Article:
I assume that she called all of the students’ parents to pick up their own children and that she informed the parents of those students observed consuming alcohol so they could address the matter individually. Because she controlled the situation, she may have deemed police intervention as unnecessary, instead allowing parents to pursue appropriate discipline of their children.

However, her decision to treat the occasion as a private and non-school event to be handled by parents, without informing the school or police, did not take into account the public nature of her position. Even before the age of social media, such incidents have always been shared among students and parents. That disclosure could compromise her professional reputation and come to the attention of the school administration.

By proactively informing the administration, she could have prevented the principal from being blindsided and enabled the principal to quell rumors, correct misinformation and diffuse criticism of the teacher. In addition, if the students involved in drinking were underage, athletes, or involved in activities in which they had made a commitment to refrain from drinking, it was her obligation to report these students to the administration, if not the police.

The district is not liable because the teacher was not acting within the scope of her employment. However, at a minimum, the teacher should have immediately reported the incident to the principal. Depending on the teacher’s past performance, this episode may or may not merit discipline. Either way, the principal should make it clear to the teacher that she must proactively inform the administration of any incident involving students and alcohol and that it is her obligation to report those students she observed drinking.

Mario Ventura:
Educators employed in the same district their children attend can be put in difficult situations when engaging in social activities that involve their children’s friends such as the incident described in this scenario. Having an after-prom gathering at the teacher’s home created potential risk for the teacher. The risk should have been considered before having the students at her home.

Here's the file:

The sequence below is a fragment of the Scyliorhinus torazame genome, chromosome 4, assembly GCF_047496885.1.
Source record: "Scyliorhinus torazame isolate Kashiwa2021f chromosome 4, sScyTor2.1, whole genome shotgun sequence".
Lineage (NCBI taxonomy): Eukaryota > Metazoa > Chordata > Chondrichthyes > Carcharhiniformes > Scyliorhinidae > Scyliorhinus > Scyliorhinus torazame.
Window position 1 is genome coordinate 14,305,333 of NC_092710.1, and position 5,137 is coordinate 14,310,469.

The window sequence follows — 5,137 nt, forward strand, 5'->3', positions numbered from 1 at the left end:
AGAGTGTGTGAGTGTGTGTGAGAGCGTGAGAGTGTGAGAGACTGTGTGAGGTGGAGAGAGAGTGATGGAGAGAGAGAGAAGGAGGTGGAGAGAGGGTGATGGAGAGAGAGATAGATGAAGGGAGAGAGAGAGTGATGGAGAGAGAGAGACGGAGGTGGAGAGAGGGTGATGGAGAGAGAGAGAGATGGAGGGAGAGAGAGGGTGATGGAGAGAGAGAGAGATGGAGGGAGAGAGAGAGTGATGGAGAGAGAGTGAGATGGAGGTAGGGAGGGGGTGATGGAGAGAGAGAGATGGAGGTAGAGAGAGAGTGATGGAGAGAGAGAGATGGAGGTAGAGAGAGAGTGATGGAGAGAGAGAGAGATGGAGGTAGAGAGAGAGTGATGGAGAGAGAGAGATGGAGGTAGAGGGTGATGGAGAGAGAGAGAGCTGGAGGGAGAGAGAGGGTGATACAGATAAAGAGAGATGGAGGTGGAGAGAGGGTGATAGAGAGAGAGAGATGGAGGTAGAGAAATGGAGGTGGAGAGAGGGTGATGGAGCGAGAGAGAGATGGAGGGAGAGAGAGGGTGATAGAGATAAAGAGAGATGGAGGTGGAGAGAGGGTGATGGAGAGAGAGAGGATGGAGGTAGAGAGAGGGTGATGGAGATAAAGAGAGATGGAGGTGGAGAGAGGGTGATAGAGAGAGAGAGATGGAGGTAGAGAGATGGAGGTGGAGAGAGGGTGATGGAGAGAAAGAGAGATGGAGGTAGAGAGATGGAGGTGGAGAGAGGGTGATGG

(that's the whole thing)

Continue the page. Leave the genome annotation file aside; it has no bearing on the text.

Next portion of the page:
Some things to consider: Is there potential harm to students or former students? Could something happen that could create distrust and impact her reputation in the community? Is there a possibility of a negative mark on one’s educational career?
A professional educator has an obligation to ensure the safety of students. Also, state departments of education and school boards regulate teacher conduct. In this situation, stronger supervision and clear boundaries should have been established and maintained. The teacher had an ethical and possibly a legal obligation to notify her administrator and the parents of the students that attended the gathering whether or not they were invited.  

The district has a legal and ethical obligation to investigate this matter. In addition, the parents of the students that attended the gathering should be notified to ensure they understand this gathering was not a district sponsored event and under-age consumption of alcohol occurred at the event. It may be possible the teacher violated board policy and state law. Disciplinary action should be taken if it is determined a violation of state law and/or district policy occurred.     

Each month, School Administrator draws on actual circumstances to raise an ethical decision-making dilemma in K-12 education. Our distinguished panelists provide their own resolutions to each dilemma. Do you have a suggestion for a dilemma to be considered? Send it to:

The Ethical Educator panel consists of Shelley Berman, superintendent, Andover, Mass.; Sarah Jerome, a retired superintendent in Arlington Heights, Ill., and an AASA past president; Maggie Lopez, a retired superintendent in Pueblo, Colo.; and Mario Ventura, superintendent, Isaac School District, Phoenix, Ariz.